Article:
A marginal increase of total male cattle population in Punjab (+1.4%) from 2007-2012 and declines in Haryana, (-4.7%), Gujarat (-8%), Rajasthan (-10%), Maharashtra (-11%) and Uttar Pradesh (-35%) showed five-six times higher slump from 2012-2019 when it was as follows–Haryana (-26%), Maharashtra (-31%), Rajasthan (-34%), Gujarat (-38%), Uttar Pradesh (-58%) and Punjab (-61%).
Maharashtra’s rich beef food cultures and associated post-slaughter wealth of cattle skin, hide and leather have been central towards sustaining cattle populations. Once banned, the sustainable cycle of production it supported, collapsed, and farmers stopped rearing cattle.
The same states have shown a significantly lower percentage (+9 to 18%) increase in cows in the period 2012-2019, as compared to 2007-2012 (+3 to 52%), whereas West Bengal has a +32% increase in its cow population in 2012-2019. Stray cattle population increased, ranging from +15% to +100%, with several states clearly under-reporting them.
The Maharashtra Animal Preservation Act, 1976 (as amended in 1995) received presidential assent on March 4, 2015.
The purported object behind this Amendment “an act to provide for the prohibition of slaughter and preservation of cows, bulls and bullocks, useful for milch, breeding, draught or agricultural purposes” was to enhance the cattle population of Maharashtra so that agriculturalists and farmers may be able to more effectively use the cattle for milch, draught and breeding purposes.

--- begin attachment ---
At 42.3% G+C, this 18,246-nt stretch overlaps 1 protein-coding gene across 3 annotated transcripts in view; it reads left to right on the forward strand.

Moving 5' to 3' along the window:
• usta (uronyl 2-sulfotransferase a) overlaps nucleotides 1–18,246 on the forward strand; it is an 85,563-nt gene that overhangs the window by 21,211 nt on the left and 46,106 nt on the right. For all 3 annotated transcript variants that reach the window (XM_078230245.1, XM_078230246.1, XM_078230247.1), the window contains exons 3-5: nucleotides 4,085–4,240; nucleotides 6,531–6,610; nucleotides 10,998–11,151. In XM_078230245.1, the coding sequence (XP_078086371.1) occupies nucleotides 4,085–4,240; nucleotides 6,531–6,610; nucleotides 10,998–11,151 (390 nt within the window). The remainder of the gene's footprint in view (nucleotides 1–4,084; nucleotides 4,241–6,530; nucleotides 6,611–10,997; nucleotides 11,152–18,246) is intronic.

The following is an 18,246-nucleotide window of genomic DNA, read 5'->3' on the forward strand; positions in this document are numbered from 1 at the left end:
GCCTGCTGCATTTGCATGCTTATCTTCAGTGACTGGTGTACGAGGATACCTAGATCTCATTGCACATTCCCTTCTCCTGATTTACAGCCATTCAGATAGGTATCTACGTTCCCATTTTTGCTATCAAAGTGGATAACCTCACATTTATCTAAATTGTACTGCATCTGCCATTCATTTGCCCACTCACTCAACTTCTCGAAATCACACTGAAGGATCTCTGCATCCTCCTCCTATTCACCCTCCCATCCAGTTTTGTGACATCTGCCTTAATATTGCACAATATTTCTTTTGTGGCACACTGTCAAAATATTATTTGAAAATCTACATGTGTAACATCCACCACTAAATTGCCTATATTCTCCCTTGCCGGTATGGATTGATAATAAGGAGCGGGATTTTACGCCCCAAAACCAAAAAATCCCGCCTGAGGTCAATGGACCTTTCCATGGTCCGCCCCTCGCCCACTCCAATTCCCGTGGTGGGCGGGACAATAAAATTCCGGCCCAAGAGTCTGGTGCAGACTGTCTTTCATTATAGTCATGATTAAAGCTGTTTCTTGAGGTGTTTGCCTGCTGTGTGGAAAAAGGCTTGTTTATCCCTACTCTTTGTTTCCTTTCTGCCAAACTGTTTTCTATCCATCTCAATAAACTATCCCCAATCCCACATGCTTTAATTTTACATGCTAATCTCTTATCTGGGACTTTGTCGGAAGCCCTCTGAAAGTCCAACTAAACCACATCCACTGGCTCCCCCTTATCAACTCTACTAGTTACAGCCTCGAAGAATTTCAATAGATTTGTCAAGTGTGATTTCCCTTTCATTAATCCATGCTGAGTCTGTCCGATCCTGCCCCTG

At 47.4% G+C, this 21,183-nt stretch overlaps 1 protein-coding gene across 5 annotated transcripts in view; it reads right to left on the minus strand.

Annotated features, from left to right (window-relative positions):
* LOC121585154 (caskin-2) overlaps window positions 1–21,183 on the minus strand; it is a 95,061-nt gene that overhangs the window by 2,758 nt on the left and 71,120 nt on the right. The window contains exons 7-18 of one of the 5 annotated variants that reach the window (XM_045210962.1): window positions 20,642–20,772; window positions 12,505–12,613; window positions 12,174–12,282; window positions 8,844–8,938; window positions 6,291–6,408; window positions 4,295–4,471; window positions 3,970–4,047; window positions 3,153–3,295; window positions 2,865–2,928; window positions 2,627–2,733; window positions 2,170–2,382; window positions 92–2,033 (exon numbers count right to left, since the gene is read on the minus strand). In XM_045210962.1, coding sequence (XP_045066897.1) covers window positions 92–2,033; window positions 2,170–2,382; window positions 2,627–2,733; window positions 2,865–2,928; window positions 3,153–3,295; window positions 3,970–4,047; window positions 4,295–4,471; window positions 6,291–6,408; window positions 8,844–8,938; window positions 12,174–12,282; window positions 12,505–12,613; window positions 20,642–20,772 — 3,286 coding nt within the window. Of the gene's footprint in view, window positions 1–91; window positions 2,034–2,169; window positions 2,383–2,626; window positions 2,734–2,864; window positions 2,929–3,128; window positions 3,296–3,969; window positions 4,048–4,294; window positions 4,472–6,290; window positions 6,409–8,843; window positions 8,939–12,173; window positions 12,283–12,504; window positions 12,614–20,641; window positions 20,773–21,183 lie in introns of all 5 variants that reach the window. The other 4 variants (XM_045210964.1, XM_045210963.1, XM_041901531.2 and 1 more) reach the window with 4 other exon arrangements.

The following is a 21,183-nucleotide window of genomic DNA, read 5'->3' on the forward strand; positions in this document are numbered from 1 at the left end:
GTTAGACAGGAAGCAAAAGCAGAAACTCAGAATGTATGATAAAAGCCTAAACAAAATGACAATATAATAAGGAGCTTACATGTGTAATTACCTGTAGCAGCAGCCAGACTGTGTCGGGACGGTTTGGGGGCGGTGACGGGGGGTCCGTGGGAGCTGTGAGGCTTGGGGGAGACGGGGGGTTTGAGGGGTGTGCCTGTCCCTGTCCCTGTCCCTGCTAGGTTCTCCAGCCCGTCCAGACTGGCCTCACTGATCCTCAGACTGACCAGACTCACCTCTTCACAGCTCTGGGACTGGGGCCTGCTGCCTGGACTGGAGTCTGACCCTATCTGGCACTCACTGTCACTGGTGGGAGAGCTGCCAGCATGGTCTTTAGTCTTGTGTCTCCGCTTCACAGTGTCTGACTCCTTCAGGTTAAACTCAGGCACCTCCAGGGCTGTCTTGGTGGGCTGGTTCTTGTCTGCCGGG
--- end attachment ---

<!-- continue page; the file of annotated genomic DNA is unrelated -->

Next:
Five years after that amendment, it is crystal clear that as anticipated, the Act served to destroy Maharashtra’s diverse cattle economy.
Maharashtra’s rich beef food cultures and associated post-slaughter wealth of cattle skin, hide and leather has been central towards sustaining cattle populations and are the basis for the re-sale value of unproductive animals.
Once banned, the sustainable cycle of production it supported, collapsed, and farmers stopped rearing cattle. It also once again points to the internal contradiction of Article 48 in the Directive Principles of State Policy, which erroneously targets slaughter as an obstruction to animal preservation, but in fact is central to organise agriculture and animal husbandry on modern and scientific lines and in particular, for preserving and improving the breeds.
The writing is on the wall for Karnataka, which has brought in identical amendments in its recent act and more. The lives of its diverse indigenous breeds from the majestic Amrit Mahal to the fast-footed Hallikar, the nimble Malnadgidda and the sturdy Khillari are clearly at stake with its enactment, not to mention buffaloes which anchor dairying.
The dairy and draught livelihoods of farmers, the food and nutrition rights of beef consumers and an entire stream of livelihoods post-slaughter are under threat.
This is not about cow protection, but about the cow being central to advance the project of One Nation-One Religion, undermining India’s constitutional commitments to being a secular State.
(SAGARI R RAMDAS is a veterinary scientist at Food Sovereignty Alliance, India. The views expressed are personal. )